Agreement with First Flight Society Brings Historic Aviation Portraits to ECSU STEM Complex
A portrait of the famed Tuskegee Airmen is just one of 75 portraits on loan to ECSU from the First Flight Society thanks to a Memorandum of Agreement.
The Tuskegee Airmen, the Apollo 11 astronauts, Amelia Earhart: these are just a sampling of the historic portraits hanging along the wall of the second floor of Elizabeth City State University’s STEM Complex, celebrating the pioneers of aviation.
They are part of a collection of 75 portraits that are on loan from the First Flight Society. The loan of the portraits are thanks to a Memorandum of Agreement between the organization and ECSU.
The First Flight Society, based in Kitty Hawk, North Carolina, entered into the MOA with the university to store and exhibit the 75 portraits. It is part of ECSU’s recently dedicated STEM Complex – formerly the Pharmacy Complex – and the home of the university’s signature aviation program.
The First Flight Society and ECSU will also cooperate in educational, promotional, and aviation-related activities. That part of the agreement began on Aug. 19 during the commemoration of National Aviation Day at the Dare County Regional Airport. ECSU participated with the inclusion of the university’s mobile STEM lab and planes.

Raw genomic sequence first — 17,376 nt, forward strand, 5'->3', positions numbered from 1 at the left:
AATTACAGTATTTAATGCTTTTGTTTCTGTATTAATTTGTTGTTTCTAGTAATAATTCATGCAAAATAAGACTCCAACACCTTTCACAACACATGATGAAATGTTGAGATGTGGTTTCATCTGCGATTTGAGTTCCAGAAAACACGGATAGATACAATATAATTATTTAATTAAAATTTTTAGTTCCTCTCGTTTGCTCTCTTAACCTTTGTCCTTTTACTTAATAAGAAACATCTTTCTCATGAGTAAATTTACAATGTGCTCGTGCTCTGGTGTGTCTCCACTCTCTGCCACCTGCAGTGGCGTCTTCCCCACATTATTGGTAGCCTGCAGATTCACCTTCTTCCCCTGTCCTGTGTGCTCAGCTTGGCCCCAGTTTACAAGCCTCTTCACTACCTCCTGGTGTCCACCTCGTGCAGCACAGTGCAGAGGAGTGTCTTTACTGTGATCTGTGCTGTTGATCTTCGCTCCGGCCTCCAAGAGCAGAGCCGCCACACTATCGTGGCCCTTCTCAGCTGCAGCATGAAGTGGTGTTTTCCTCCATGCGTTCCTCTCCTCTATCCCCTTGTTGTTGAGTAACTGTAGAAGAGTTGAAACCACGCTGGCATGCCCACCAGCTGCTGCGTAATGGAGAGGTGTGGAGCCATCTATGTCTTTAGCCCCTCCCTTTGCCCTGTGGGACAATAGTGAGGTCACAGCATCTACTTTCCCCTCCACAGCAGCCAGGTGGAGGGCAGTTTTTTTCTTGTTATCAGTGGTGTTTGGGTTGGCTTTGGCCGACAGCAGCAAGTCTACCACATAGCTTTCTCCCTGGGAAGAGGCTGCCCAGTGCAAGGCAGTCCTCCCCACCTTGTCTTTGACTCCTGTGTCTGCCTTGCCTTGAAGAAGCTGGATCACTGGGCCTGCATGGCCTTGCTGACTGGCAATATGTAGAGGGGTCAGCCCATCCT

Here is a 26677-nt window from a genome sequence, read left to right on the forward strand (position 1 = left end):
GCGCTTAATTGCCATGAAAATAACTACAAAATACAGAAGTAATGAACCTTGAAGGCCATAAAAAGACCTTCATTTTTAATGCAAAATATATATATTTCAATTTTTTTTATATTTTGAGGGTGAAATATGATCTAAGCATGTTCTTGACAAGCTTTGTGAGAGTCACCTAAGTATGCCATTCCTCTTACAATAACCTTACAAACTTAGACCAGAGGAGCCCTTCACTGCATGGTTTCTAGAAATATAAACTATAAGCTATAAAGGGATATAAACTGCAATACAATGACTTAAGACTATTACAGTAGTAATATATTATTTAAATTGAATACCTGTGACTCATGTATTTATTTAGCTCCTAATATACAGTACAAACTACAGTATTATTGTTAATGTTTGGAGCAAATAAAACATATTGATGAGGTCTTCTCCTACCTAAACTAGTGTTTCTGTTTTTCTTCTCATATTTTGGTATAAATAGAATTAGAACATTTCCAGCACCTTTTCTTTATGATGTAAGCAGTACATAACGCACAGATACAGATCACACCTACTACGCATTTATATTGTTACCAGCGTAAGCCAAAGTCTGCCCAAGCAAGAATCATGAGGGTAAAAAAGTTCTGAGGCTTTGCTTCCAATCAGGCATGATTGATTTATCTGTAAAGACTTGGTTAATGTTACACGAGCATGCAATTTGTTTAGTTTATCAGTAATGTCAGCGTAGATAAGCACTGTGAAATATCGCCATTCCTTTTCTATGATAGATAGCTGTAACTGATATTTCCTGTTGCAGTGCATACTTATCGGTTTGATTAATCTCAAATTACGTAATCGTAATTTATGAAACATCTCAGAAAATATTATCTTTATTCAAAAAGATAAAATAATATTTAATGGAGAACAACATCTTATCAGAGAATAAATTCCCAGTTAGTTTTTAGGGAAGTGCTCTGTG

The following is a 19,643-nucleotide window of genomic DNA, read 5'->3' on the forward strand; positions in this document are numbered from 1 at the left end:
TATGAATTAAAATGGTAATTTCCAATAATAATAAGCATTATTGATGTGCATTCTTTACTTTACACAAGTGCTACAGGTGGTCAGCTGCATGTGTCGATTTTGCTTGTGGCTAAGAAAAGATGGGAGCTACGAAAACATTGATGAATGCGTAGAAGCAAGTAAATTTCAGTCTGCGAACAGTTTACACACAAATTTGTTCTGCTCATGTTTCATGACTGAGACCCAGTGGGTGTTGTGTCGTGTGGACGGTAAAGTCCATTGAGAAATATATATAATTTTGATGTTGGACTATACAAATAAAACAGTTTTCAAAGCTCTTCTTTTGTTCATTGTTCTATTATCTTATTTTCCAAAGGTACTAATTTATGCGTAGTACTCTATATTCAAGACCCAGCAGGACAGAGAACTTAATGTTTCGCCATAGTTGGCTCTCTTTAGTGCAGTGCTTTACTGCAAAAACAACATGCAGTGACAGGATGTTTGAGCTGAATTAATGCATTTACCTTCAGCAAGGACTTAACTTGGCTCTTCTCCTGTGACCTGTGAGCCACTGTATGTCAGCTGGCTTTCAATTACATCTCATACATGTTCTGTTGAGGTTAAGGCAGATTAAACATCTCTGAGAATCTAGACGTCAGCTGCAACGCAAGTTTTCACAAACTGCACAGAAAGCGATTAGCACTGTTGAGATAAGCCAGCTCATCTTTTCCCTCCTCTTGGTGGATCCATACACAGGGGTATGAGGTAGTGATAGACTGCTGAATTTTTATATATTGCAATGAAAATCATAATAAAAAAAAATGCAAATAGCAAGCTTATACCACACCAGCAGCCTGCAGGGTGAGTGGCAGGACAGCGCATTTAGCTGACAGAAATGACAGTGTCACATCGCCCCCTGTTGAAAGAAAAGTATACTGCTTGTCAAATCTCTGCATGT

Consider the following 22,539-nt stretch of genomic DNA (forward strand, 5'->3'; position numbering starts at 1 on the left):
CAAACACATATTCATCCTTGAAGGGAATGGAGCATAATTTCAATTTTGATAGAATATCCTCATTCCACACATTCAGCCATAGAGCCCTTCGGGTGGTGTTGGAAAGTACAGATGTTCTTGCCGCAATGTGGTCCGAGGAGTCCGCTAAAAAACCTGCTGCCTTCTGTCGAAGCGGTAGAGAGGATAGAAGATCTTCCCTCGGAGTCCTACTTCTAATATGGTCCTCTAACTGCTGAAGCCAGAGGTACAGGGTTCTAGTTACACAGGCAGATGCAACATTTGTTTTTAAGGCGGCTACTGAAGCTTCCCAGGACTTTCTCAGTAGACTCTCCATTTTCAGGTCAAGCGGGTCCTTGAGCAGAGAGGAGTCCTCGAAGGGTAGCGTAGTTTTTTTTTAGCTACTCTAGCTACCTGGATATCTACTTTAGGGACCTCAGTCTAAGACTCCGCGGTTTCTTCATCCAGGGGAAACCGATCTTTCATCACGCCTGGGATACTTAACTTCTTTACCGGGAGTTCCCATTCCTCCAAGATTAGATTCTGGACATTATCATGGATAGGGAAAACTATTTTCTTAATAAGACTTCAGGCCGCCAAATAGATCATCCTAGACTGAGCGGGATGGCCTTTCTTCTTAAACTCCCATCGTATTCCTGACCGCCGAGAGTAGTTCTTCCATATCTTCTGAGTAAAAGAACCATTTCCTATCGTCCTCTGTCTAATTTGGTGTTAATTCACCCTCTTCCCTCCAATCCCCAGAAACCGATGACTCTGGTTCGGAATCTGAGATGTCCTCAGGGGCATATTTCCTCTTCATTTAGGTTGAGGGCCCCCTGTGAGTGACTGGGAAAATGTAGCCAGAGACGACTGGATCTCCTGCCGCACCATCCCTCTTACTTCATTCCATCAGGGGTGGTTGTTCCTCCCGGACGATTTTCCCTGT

Included in the MOA is what First Flight Society officials say is a “long-needed, permanent location” to house the 75 portraits.
The portraits have been displayed at the National Park Service Visitor Center at the Wright Brothers National Park in Kill Devil Hills, but must be stored in a climate-controlled environment. The portraits’ new home at the ECSU STEM Complex provides the environment necessary for the preservation of the paintings.
While the portraits will be rotated inside the STEM Complex, displaying a small number at a time, the entire collection is kept on campus. The portraits, however, remain the property of the First Flight Society.
These portraits will also be available for display at other state educational and government facilities approved by the First Flight Society.
To view the portraits, and an interpretive display of African American pioneers in aviation designed and installed by the Morehead Planetarium and Science Center, go to the second floor of the STEM Complex Monday through Friday during regular school hours.
ECSU is home to North Carolina’s only four-year aviation degree program. The program trains pilots with its fleet of 10 fixed-wing aircraft and one gyrocopter.
Also, beginning this fall semester, ECSU launched a Unmanned Aerial Systems, or drone, degree program.
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